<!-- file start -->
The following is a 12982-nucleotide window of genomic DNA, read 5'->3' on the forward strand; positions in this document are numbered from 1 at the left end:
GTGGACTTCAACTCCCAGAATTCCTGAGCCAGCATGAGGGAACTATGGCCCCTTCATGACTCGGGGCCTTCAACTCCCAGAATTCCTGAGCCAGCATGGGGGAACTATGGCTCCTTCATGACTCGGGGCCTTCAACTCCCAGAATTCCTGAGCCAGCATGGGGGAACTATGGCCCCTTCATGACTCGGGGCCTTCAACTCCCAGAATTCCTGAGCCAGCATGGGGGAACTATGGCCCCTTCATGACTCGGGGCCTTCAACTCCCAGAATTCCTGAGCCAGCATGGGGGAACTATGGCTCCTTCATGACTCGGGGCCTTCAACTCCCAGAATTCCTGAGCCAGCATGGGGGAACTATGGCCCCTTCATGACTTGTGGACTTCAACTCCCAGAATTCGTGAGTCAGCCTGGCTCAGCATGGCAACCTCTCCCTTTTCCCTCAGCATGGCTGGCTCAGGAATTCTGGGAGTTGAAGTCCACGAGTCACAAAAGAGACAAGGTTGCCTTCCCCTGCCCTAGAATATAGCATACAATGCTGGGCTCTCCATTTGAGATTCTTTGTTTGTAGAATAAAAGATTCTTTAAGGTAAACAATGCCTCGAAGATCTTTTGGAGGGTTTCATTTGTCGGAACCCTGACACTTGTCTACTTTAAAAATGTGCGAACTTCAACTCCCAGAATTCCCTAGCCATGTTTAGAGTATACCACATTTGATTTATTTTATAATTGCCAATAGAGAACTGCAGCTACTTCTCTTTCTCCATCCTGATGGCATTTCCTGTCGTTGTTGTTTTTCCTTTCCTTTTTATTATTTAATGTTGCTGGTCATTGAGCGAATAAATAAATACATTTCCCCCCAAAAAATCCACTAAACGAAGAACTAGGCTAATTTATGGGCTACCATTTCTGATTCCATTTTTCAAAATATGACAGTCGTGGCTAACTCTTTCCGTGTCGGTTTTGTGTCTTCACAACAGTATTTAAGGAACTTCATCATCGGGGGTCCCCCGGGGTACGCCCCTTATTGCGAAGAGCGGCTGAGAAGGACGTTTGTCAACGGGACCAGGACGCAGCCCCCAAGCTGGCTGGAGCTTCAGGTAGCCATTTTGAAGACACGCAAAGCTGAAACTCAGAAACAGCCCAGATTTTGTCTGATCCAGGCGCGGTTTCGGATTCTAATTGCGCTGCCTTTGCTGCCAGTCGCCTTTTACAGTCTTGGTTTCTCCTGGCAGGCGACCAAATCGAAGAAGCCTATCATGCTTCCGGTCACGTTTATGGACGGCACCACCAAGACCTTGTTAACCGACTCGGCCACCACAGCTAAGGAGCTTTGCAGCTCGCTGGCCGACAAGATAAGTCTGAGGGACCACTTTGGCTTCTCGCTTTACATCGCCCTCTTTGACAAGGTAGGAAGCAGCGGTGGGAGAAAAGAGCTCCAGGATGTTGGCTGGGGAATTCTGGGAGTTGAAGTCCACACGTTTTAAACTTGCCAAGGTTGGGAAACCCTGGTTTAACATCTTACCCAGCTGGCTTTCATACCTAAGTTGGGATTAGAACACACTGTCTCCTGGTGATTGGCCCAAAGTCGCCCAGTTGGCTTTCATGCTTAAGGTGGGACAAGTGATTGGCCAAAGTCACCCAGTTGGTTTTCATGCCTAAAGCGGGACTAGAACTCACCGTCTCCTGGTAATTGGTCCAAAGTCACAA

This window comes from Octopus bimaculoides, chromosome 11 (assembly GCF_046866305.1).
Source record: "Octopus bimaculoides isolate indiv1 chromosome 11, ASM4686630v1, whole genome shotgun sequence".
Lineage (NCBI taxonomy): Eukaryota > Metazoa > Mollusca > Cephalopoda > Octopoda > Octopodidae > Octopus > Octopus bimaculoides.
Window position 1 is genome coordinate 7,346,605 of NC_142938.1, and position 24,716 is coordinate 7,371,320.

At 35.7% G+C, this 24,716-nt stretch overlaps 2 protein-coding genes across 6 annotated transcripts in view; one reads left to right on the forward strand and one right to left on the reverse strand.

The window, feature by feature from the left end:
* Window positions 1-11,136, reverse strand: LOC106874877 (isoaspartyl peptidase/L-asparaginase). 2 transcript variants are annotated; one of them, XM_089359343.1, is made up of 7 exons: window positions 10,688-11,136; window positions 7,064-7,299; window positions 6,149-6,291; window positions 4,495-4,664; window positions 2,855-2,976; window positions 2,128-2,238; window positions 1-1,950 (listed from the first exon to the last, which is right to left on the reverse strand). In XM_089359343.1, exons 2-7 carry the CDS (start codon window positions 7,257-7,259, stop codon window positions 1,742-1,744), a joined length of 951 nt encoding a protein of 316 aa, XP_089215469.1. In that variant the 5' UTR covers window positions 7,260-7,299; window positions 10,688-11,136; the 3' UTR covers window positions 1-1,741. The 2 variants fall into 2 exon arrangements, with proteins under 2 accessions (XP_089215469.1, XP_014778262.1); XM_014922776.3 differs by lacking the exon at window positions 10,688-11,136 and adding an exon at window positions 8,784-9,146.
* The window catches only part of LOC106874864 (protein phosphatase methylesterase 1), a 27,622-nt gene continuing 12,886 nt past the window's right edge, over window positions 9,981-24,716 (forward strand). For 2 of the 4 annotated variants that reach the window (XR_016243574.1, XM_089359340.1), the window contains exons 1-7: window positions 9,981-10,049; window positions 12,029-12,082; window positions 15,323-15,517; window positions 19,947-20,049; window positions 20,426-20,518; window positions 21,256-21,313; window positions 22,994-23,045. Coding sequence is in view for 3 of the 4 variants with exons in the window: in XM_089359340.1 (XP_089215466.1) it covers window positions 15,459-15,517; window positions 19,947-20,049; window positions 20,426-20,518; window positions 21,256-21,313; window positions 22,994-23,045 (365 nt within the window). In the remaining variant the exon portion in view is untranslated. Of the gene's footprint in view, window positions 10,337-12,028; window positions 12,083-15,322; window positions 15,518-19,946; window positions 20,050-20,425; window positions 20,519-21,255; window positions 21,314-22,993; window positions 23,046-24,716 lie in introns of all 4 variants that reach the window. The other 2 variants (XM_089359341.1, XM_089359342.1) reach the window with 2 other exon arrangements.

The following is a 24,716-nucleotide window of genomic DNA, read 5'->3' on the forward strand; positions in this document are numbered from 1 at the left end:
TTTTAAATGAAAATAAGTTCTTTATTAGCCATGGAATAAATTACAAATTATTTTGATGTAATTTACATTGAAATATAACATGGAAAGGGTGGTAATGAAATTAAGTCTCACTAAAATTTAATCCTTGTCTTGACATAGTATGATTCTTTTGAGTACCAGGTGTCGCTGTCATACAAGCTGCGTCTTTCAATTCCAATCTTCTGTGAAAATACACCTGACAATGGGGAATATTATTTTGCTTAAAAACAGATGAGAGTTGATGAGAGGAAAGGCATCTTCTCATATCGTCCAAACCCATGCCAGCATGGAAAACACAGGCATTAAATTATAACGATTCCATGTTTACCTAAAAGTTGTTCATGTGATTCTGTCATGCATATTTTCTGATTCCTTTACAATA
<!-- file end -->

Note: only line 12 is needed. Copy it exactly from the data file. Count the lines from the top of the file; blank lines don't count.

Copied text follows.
TTTTAAATGAAAATAAGTTCTTTATTAGCCATGGAATAAATTACAAATTATTTTGATGTAATTTACATTGAAATATAACATGGAAAGGGTGGTAATGAAATTAAGTCTCACTAAAATTTAATCCTTGTCTTGACATAGTATGATTCTTTTGAGTACCAGGTGTCGCTGTCATACAAGCTGCGTCTTTCAATTCCAATCTTCTGTGAAAATACACCTGACAATGGGGAATATTATTTTGCTTAAAAACAGATGAGAGTTGATGAGAGGAAAGGCATCTTCTCATATCGTCCAAACCCATGCCAGCATGGAAAACACAGGCATTAAATTATAACGATTCCATGTTTACCTAAAAGTTGTTCATGTGATTCTGTCATGCATATTTTCTGATTCCTTTACAATA